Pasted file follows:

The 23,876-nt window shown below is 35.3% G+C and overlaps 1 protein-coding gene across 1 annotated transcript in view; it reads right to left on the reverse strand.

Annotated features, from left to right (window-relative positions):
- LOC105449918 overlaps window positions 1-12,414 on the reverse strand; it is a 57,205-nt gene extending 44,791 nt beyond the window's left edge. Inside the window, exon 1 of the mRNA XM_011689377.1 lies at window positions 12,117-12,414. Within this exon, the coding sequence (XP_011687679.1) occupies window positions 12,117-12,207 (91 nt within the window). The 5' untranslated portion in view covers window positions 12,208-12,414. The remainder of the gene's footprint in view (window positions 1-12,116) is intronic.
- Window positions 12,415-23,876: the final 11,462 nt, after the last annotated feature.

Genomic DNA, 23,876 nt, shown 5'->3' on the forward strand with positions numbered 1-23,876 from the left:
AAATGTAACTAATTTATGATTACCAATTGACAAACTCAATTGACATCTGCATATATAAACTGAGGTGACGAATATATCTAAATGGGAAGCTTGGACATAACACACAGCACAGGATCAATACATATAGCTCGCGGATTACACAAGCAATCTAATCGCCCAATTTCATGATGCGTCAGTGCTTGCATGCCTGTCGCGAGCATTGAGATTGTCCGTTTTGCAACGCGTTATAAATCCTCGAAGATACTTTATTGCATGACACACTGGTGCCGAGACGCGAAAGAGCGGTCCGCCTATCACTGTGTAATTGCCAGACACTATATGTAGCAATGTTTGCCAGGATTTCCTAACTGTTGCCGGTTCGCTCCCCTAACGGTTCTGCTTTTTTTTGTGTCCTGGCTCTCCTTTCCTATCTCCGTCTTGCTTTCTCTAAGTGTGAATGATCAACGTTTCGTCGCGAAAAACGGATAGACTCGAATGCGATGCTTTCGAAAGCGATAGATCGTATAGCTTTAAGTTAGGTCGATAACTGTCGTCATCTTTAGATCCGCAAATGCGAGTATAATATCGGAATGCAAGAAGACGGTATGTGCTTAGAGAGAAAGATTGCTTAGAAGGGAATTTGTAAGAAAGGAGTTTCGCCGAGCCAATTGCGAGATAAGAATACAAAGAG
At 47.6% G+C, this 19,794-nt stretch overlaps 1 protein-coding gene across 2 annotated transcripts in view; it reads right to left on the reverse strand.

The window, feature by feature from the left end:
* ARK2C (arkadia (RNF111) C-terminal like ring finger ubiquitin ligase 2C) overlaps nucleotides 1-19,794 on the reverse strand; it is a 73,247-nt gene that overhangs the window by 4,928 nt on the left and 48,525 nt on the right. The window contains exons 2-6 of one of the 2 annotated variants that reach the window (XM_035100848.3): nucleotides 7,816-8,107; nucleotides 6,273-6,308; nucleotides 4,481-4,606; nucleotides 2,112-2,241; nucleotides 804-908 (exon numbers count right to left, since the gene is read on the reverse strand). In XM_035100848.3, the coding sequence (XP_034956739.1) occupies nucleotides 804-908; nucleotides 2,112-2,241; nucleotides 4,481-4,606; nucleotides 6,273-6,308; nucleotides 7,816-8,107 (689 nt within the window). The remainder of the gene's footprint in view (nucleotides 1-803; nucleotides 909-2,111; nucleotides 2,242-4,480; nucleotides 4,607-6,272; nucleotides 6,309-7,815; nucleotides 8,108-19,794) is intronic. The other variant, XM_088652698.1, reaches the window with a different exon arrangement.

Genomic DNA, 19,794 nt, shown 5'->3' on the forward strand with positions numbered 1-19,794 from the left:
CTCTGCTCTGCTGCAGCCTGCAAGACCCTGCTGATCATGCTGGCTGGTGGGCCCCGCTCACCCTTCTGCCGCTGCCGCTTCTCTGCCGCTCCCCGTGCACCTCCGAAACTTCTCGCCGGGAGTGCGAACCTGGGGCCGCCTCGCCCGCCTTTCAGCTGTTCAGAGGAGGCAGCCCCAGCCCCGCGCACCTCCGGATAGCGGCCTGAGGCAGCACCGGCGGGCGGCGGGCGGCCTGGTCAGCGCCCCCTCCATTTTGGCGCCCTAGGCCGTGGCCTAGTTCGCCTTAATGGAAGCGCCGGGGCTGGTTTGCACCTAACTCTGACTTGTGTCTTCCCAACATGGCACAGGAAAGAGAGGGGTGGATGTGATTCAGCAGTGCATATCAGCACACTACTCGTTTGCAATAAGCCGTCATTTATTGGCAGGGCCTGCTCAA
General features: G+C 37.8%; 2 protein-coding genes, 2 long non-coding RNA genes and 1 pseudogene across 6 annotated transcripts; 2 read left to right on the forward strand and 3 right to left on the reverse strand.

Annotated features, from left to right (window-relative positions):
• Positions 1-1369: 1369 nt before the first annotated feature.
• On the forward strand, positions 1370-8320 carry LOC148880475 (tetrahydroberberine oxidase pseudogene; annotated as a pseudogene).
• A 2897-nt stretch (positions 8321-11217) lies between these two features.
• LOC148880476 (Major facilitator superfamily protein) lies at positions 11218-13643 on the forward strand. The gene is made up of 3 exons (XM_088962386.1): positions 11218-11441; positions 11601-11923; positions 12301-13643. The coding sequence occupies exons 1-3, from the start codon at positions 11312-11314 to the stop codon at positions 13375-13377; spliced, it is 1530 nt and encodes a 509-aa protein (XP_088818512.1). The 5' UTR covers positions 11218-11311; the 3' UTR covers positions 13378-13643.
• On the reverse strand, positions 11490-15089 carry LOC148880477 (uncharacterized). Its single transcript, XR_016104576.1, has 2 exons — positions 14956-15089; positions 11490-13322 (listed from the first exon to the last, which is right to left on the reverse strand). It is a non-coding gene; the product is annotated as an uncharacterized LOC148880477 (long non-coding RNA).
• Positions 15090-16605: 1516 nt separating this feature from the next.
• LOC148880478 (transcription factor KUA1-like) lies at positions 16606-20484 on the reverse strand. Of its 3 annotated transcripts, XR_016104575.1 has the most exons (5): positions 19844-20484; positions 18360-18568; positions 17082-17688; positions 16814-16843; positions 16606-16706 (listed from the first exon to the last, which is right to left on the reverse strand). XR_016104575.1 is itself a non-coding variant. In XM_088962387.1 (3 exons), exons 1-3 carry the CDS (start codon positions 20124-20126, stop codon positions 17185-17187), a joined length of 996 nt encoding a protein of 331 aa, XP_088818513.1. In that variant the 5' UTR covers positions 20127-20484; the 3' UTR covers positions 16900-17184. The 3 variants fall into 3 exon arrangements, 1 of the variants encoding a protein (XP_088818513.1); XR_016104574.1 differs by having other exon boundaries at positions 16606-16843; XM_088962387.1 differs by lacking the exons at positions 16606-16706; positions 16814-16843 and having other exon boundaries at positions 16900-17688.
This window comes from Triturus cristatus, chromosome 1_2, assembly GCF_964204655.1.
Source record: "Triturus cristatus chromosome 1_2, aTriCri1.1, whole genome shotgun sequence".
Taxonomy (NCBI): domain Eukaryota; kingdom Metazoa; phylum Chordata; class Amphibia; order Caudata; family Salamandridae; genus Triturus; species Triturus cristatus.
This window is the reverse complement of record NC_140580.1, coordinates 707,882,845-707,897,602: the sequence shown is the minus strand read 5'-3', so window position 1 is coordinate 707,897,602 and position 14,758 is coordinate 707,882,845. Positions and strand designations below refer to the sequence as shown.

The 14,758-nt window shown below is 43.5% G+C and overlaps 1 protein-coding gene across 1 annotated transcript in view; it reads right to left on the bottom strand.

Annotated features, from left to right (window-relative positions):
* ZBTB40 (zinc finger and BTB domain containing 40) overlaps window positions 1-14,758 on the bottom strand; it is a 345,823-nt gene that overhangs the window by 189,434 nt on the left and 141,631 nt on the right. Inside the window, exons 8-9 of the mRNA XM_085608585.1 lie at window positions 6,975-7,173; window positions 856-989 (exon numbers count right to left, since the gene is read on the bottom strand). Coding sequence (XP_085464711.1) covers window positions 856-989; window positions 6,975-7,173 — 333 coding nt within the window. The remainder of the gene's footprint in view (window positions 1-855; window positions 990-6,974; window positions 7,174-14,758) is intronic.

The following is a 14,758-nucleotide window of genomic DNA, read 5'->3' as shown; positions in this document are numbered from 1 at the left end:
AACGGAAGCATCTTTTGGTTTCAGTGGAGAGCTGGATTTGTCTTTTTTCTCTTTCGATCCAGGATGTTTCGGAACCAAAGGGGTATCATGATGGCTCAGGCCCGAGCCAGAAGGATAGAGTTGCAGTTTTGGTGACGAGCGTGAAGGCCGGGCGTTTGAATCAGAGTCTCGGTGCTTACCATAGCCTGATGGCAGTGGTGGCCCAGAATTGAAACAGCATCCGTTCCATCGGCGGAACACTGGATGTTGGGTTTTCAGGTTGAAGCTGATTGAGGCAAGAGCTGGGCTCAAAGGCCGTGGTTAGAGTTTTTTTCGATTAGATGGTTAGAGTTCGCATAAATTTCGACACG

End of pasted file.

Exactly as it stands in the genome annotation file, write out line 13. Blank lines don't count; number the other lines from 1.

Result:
Annotated features, from left to right (window-relative positions):